The international drive against corruption continues
The international drive to crack down on tax evasion has once more cranked into action with the Prime Minister David Cameron hosting a major international Anti-Corruption Summit to step up global action to expose, punish and drive out corruption. The Anti-Corruption Summit brings together a coalition of governments, businesses, civil society, law enforcement, sports committees and international organisations with the stated aim of stepping up global action to expose, punish and drive out corruption wherever it exists.
Here are the key points:
- Any foreign company that wants to buy UK property or bid for central government contracts here will have to join a new public register of beneficial ownership information before they can do so. This will be the first register of its kind anywhere in the world;
- The register will include companies who already own property in the UK, not just those wishing to buy. Foreign companies own around 100,000 properties in England and Wales. Over 44,000 of these are in London;
- 40 jurisdictions, including a number of Overseas Territories and Crown Dependencies with major financial centres will automatically share beneficial ownership information;
- The UK will host the first ever International Anti-Corruption Coordination Centre in London to strengthen cross-border investigations
- France, the Netherlands, Nigeria and Afghanistan will follow the UK’s lead and commit to launch their own public registers of true company ownership;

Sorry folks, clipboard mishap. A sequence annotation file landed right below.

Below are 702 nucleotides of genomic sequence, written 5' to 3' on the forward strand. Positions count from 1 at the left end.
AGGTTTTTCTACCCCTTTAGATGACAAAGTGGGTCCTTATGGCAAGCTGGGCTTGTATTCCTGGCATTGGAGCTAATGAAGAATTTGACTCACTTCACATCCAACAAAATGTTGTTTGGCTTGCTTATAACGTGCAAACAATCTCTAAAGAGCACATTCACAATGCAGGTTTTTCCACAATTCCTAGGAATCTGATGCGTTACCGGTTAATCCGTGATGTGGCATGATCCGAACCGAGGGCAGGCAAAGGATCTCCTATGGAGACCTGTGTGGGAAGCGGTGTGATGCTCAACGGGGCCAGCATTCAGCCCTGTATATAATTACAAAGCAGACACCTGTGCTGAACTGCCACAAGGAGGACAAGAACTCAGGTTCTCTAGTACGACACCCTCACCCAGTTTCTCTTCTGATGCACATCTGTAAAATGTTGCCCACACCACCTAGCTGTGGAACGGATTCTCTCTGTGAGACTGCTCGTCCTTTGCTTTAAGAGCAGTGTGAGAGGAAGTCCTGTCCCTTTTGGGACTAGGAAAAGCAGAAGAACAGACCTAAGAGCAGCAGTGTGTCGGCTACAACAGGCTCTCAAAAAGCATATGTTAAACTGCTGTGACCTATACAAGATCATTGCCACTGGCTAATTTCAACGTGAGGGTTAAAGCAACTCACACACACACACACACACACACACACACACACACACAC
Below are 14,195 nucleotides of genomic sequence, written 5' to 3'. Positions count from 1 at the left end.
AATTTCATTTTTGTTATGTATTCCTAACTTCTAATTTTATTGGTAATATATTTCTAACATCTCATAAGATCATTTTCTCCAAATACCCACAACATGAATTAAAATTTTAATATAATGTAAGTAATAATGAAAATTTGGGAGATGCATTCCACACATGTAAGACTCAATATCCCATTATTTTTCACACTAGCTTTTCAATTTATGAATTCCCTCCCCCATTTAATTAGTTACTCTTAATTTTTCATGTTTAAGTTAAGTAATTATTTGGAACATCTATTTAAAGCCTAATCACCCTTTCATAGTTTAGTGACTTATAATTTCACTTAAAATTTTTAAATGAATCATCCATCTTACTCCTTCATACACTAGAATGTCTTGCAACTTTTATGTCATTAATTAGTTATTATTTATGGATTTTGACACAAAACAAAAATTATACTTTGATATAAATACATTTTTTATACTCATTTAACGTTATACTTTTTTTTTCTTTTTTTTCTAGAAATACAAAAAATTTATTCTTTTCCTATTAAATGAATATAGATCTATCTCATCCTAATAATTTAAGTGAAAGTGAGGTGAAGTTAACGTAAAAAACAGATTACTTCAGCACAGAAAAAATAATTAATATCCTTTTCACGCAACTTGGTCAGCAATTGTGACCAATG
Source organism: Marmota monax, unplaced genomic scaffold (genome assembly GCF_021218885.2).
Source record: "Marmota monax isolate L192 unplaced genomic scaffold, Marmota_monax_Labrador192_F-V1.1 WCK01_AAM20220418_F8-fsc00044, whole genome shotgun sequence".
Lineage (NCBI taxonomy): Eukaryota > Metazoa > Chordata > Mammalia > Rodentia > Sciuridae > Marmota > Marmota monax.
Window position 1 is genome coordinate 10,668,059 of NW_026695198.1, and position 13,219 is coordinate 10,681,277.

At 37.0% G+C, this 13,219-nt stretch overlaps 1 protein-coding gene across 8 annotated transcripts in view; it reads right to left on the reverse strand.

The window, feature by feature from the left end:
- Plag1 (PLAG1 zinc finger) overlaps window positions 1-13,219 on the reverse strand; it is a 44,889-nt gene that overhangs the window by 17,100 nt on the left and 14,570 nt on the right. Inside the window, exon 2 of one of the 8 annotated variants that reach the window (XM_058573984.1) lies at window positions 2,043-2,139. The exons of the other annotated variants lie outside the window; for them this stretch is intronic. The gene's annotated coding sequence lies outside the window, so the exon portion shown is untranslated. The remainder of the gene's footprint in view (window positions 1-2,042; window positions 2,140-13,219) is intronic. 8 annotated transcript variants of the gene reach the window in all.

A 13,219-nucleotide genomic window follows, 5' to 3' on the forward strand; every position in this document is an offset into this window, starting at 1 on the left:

- Australia, New Zealand, Jordan, Indonesia, Ireland and Georgia will agree to take the initial steps towards making similar arrangements. 40 jurisdictions, including a number of Overseas Territories and Crown Dependencies with major financial centres have signed up to a ground-breaking international deal to automatically share their beneficial ownership registers with other countries. For the first time, police and law enforcement will be able to see exactly who really owns and controls every company incorporated in these jurisdictions.
The idea is that the new register for foreign companies will mean that corrupt individuals and countries will not be able to move, launder and hide illicit funds through London’s property market, and will not benefit from our public funds.
The Summit will also see Nigeria, Afghanistan, Italy, Jordan and Argentina commit to taking the initial step towards similar action.
Strong words from the PM
David Cameron said:
‘The evil of corruption reaches into every corner of the world. It lies at the heart of the most urgent problems we face – from economic uncertainty, to endemic poverty, to the ever-present threat of radicalisation and extremism.
A global problem needs a truly global solution. It needs an unprecedented, courageous commitment from world leaders to stand united, to speak into the silence, and to demand change.
That is why I am hosting this summit. Today is just the start of a more co-ordinated, ambitious global effort to defeat corruption.’
Levy and Levy comment
Global tax enforcement is here to stay and the drive towards rooting out tax fraud looks to be a major preoccupation of the international community for many years to come. Taxpayers may wish to review their affairs accordingly.
Levy and Levy – the tax investigations and resolution specialists in London and Tunbridge Wells.